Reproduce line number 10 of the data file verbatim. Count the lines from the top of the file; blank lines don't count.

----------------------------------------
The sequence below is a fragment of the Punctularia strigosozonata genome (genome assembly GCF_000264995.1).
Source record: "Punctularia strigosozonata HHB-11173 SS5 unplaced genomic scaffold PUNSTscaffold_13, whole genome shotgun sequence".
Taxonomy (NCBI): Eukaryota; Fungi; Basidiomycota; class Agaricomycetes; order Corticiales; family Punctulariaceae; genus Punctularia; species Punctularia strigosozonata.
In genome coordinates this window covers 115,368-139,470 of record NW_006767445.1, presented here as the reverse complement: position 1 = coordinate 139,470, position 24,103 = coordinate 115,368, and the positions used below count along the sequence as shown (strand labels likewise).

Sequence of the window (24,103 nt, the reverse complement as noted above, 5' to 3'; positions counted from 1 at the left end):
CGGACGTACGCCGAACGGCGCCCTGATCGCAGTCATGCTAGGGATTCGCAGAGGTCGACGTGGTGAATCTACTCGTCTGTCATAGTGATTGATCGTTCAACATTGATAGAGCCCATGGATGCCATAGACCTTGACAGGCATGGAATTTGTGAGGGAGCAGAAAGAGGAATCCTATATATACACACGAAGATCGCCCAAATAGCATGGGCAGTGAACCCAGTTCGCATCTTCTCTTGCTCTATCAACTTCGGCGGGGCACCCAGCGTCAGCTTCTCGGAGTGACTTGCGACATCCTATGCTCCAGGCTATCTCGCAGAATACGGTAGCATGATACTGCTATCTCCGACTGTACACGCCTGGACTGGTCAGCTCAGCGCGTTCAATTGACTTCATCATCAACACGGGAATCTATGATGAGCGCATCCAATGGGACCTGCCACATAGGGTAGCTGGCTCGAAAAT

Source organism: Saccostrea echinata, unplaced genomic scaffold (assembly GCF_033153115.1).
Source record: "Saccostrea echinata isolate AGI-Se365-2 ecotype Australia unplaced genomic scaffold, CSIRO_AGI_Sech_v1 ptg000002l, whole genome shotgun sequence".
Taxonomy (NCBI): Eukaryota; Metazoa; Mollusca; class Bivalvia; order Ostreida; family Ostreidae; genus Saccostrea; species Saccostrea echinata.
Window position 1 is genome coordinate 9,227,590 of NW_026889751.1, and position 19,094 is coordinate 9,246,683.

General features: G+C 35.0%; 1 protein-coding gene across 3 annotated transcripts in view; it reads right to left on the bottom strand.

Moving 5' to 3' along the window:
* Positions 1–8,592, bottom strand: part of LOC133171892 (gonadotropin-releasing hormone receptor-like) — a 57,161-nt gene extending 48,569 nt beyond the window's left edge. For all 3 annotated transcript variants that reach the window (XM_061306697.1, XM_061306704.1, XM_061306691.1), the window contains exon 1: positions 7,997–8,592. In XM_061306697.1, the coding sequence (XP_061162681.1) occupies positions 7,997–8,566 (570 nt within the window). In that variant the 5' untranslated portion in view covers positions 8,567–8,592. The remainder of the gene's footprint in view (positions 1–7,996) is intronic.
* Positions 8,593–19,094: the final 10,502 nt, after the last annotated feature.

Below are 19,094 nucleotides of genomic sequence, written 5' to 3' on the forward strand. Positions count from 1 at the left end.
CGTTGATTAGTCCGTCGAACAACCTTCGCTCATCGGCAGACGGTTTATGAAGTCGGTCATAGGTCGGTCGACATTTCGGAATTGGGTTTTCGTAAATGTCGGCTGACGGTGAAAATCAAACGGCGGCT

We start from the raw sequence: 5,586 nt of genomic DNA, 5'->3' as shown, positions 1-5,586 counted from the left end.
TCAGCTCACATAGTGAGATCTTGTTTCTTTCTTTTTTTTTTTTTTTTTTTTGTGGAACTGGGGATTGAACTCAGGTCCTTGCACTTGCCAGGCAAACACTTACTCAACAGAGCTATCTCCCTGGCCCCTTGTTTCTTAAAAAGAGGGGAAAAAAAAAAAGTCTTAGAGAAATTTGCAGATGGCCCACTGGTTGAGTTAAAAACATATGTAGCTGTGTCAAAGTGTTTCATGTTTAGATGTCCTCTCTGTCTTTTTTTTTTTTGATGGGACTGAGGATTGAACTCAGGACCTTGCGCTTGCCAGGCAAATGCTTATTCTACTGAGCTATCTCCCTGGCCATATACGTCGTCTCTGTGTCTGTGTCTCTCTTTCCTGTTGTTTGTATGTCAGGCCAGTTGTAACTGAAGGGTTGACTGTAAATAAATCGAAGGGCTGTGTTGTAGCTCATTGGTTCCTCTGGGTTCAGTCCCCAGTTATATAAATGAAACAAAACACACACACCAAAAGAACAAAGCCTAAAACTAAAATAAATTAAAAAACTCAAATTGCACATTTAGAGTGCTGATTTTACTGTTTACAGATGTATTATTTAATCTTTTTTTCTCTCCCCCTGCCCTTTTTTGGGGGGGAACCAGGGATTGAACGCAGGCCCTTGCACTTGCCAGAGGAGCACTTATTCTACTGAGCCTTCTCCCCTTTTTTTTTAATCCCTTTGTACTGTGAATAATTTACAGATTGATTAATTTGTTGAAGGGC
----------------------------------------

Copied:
Window position 1 is genome coordinate 9,227,590 of NW_026889751.1, and position 19,094 is coordinate 9,246,683.